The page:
From Alaska Dispatch News, by Vic Van Ballenberghe, July 16, 2017
“In 1994, Alaska’s Legislature passed the Intensive Management Law intended to increase populations of moose, caribou and deer and thereby provide increased harvests for hunters. Hunting organizations supported the bill that paved the way for large-scale predator control programs. The prevailing model crafted at the time by Department of Fish and Game biologists predicted that in nearly all cases, reducing wolves and bears would increase moose and caribou numbers and would ultimately benefit hunters. The Board of Game eagerly adopted this model and vigorously applied it after 2002 across a broad area of the state. Thousands of wolves and bears were killed as part of intensive management programs featuring controversial, extreme methods including public aerial shooting of wolves, gassing of wolf pups in dens, trapping bears and shooting bears from helicopters.
From the beginning, some biologists warned that managing wildlife was far more complex than simply reducing predators. We knew that predation sometimes limited prey numbers, but other factors often overshadowed predation. These included food quantity and quality, severe winters, dry summers and hunting. We stressed the importance of conducting field studies before implementing predator control, during control to monitor progress and after control to evaluate effectiveness. But some of the approved control programs lacked the necessary studies and information to justify, implement, monitor and evaluate predator reductions…
…My own analysis of statewide moose harvests before and after aggressive, intensive management showed no significant increase in harvests as a result of reducing predators. Intensive management didn’t result in larger moose harvests despite an increase of about 5,000 hunters per year on average during aggressive management programs.”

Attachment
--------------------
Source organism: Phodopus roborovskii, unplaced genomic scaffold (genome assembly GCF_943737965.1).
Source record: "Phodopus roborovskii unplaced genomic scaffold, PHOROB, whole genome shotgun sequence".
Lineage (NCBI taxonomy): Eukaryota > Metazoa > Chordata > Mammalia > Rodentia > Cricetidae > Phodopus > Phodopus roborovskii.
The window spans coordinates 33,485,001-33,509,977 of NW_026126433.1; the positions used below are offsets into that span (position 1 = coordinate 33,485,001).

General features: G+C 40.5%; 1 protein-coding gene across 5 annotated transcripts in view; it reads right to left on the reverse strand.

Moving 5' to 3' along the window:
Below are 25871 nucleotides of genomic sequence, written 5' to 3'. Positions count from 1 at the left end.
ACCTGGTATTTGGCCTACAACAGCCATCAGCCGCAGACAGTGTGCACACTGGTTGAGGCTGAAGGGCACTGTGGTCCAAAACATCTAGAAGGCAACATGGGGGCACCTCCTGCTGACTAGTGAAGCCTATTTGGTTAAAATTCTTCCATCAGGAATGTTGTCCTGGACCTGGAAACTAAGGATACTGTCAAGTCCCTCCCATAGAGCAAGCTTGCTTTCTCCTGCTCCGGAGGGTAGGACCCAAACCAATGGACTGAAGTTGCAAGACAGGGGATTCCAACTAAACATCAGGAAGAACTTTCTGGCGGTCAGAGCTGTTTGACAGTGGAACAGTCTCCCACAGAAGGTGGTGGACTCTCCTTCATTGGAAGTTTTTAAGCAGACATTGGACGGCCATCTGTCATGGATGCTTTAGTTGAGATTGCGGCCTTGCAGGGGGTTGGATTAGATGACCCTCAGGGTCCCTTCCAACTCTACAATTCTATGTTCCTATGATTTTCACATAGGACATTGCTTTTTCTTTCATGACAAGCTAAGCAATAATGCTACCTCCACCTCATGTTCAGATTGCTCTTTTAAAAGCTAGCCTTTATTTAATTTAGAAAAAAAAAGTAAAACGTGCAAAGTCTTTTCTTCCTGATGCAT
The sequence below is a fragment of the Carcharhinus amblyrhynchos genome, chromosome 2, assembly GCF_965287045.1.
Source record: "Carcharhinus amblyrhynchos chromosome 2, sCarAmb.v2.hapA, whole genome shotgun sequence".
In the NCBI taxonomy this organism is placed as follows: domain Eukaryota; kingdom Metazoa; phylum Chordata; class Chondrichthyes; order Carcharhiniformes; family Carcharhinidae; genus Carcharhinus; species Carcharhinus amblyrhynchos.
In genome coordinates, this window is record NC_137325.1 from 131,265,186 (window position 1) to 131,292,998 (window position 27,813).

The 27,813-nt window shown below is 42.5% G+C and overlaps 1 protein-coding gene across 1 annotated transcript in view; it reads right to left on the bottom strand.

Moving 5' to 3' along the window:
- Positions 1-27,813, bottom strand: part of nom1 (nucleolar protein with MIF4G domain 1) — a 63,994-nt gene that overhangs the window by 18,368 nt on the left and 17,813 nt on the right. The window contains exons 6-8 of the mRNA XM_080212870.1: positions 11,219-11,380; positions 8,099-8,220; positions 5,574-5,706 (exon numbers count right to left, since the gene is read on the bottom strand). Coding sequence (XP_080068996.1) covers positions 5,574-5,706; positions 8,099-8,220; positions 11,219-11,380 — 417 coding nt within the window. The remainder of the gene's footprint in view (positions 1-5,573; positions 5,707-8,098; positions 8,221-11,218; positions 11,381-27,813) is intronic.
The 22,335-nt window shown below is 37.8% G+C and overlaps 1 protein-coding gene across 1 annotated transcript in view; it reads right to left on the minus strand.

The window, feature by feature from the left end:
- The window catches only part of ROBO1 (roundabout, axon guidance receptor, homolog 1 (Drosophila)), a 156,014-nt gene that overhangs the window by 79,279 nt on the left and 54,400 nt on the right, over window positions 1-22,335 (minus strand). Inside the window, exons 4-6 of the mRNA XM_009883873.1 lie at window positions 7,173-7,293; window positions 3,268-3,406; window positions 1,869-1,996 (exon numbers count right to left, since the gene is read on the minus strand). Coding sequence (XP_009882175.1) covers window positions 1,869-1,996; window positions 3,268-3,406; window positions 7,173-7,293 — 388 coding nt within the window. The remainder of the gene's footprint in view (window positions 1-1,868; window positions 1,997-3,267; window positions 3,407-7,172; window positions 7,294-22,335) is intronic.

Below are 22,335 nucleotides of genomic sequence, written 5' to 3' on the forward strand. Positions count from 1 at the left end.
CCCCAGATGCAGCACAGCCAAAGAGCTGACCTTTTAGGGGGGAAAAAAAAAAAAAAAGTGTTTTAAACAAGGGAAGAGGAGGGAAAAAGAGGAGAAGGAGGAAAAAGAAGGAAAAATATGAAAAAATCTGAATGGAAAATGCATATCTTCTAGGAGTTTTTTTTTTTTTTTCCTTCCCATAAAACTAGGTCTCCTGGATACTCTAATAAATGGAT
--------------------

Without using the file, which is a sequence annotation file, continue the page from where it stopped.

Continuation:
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by Rick Sinnott at Alaska Dispatch, March 7, 2014
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Brace yourself for another excuse to give away Alaska wildlife. Rep. Lynn Gattis, R-Wasilla, and 12 other state representatives have sponsored a bill that will double the number of big game permits donated to organizations to auction or raffle off, often to wealthy nonresident hunters. This bill is unrelated to another bill that seeks to authorize qualified organizations to auction or raffle off “big bull moose derby” tickets.
HB 161 was recently passed by the House and is now being considered by the Senate. As a parting shot, after the House passed the bill, Rep. Lora Reinbold, R-Eagle River, added her name to the list of co-sponsors.
Continue reading at Alaska Dispatch…
by Rick Sinnott February 26, 2014 in Alaska Dispatch
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Rep. Tammie Wilson, R-North Pole, and Rep. Eric Feige, R-Chickaloon, have sponsored a bill that would add “big bull moose derbies” to the existing list of games of chance and skill permitted by the Department of Revenue for fundraising purposes. House Bill 268 defines “big bull moose derby” as a contest in which prizes are awarded for harvesting a bull moose based on the size and spread of its antlers…
….But the idea has several inherent flaws. The foremost concern is that the derby and raffle participants are betting on the deaths of animals. I have no problem with sport hunting. I hunt moose. But the animals we kill deserve our respect. They don’t deserve to be pawns for our amusement in a contest many Native cultures would consider playing with one’s food.
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From Alaska Dispatch, by Rick Sinnott, November 5, 2013
“Recent headlines have focused national attention on massive moose die-offs in the Lower 48. The mortalities may be due largely to winter ticks and other parasites. Is that something that could happen in Alaska? It will if nothing is done about it.
Like with the hottest fashions, Alaska is often the last state in the union to be hit with trends. But that doesn’t mean they can’t happen here. If any of the parasites decimating moose populations gain a foothold in Alaska, it could spell the end of moose populations and moose hunting as we know them…” read the full article at Alaska Dispatch here.